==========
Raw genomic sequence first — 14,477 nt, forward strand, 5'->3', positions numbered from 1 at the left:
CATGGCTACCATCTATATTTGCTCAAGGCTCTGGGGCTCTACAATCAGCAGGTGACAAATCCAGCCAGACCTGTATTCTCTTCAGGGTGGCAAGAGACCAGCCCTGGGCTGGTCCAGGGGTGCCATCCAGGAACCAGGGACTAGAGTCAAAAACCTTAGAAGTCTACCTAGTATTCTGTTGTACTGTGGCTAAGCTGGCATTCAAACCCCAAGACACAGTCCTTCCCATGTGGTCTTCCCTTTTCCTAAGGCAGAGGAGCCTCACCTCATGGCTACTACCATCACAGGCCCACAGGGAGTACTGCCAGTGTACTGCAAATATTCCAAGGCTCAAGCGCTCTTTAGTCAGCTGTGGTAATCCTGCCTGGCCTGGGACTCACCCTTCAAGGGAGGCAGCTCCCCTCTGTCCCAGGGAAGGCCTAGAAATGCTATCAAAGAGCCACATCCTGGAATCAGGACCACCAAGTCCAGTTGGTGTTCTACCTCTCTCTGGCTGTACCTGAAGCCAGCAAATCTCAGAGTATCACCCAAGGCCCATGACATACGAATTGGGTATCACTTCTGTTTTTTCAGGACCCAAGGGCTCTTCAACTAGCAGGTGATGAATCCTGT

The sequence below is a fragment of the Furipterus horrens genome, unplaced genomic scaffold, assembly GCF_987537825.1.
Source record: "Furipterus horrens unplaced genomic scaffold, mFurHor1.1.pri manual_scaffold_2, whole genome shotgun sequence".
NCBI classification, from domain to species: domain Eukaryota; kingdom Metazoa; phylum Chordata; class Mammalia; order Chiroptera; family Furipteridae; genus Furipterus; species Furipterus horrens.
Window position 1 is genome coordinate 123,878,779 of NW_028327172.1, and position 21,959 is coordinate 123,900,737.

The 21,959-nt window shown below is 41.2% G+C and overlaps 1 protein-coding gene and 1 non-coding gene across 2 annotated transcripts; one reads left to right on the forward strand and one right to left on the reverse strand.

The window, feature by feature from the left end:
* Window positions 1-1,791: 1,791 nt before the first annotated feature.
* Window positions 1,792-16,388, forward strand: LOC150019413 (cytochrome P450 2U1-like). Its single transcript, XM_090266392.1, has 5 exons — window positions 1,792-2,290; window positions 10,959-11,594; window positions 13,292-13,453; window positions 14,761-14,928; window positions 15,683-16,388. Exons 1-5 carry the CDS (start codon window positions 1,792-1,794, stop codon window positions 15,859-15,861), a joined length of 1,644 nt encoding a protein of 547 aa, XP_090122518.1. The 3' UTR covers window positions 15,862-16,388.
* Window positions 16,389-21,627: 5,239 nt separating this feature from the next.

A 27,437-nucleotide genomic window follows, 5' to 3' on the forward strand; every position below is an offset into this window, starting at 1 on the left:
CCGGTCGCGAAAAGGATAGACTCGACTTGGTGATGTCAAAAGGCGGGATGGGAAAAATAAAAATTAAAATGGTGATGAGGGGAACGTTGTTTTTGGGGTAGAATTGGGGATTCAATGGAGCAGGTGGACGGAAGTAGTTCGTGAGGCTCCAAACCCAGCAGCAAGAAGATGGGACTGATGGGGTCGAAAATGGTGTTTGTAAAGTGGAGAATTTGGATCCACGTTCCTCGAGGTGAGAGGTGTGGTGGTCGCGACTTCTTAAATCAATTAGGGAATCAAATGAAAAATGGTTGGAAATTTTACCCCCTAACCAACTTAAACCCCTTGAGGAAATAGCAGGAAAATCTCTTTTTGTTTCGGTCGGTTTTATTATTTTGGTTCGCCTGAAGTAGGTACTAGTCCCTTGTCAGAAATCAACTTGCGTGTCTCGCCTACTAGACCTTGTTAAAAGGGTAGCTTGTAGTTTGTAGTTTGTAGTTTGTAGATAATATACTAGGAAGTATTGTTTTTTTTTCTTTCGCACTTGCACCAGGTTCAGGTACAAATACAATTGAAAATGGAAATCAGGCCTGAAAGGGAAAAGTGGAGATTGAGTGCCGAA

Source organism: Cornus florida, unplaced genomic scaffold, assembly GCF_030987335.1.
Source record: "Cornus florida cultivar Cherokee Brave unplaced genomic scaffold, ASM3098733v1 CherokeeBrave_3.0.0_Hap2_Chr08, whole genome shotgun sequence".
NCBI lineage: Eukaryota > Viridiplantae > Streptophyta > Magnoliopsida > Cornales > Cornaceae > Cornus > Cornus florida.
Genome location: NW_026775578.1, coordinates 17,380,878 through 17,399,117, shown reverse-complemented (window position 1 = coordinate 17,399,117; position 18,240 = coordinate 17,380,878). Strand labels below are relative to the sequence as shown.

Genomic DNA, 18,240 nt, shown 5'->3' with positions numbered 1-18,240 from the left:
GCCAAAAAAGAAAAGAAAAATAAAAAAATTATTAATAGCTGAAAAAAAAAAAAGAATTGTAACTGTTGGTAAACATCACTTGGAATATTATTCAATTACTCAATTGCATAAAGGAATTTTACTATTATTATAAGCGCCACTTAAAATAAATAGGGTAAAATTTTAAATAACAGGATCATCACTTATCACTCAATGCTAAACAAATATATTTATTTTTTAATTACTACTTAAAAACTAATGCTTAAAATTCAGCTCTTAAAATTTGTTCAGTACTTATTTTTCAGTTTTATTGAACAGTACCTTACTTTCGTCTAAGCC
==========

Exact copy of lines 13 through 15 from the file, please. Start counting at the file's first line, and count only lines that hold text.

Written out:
CCGGTCGCGAAAAGGATAGACTCGACTTGGTGATGTCAAAAGGCGGGATGGGAAAAATAAAAATTAAAATGGTGATGAGGGGAACGTTGTTTTTGGGGTAGAATTGGGGATTCAATGGAGCAGGTGGACGGAAGTAGTTCGTGAGGCTCCAAACCCAGCAGCAAGAAGATGGGACTGATGGGGTCGAAAATGGTGTTTGTAAAGTGGAGAATTTGGATCCACGTTCCTCGAGGTGAGAGGTGTGGTGGTCGCGACTTCTTAAATCAATTAGGGAATCAAATGAAAAATGGTTGGAAATTTTACCCCCTAACCAACTTAAACCCCTTGAGGAAATAGCAGGAAAATCTCTTTTTGTTTCGGTCGGTTTTATTATTTTGGTTCGCCTGAAGTAGGTACTAGTCCCTTGTCAGAAATCAACTTGCGTGTCTCGCCTACTAGACCTTGTTAAAAGGGTAGCTTGTAGTTTGTAGTTTGTAGTTTGTAGATAATATACTAGGAAGTATTGTTTTTTTTTCTTTCGCACTTGCACCAGGTTCAGGTACAAATACAATTGAAAATGGAAATCAGGCCTGAAAGGGAAAAGTGGAGATTGAGTGCCGAA

Source organism: Cornus florida, unplaced genomic scaffold, assembly GCF_030987335.1.
Source record: "Cornus florida cultivar Cherokee Brave unplaced genomic scaffold, ASM3098733v1 CherokeeBrave_3.0.0_Hap2_Chr08, whole genome shotgun sequence".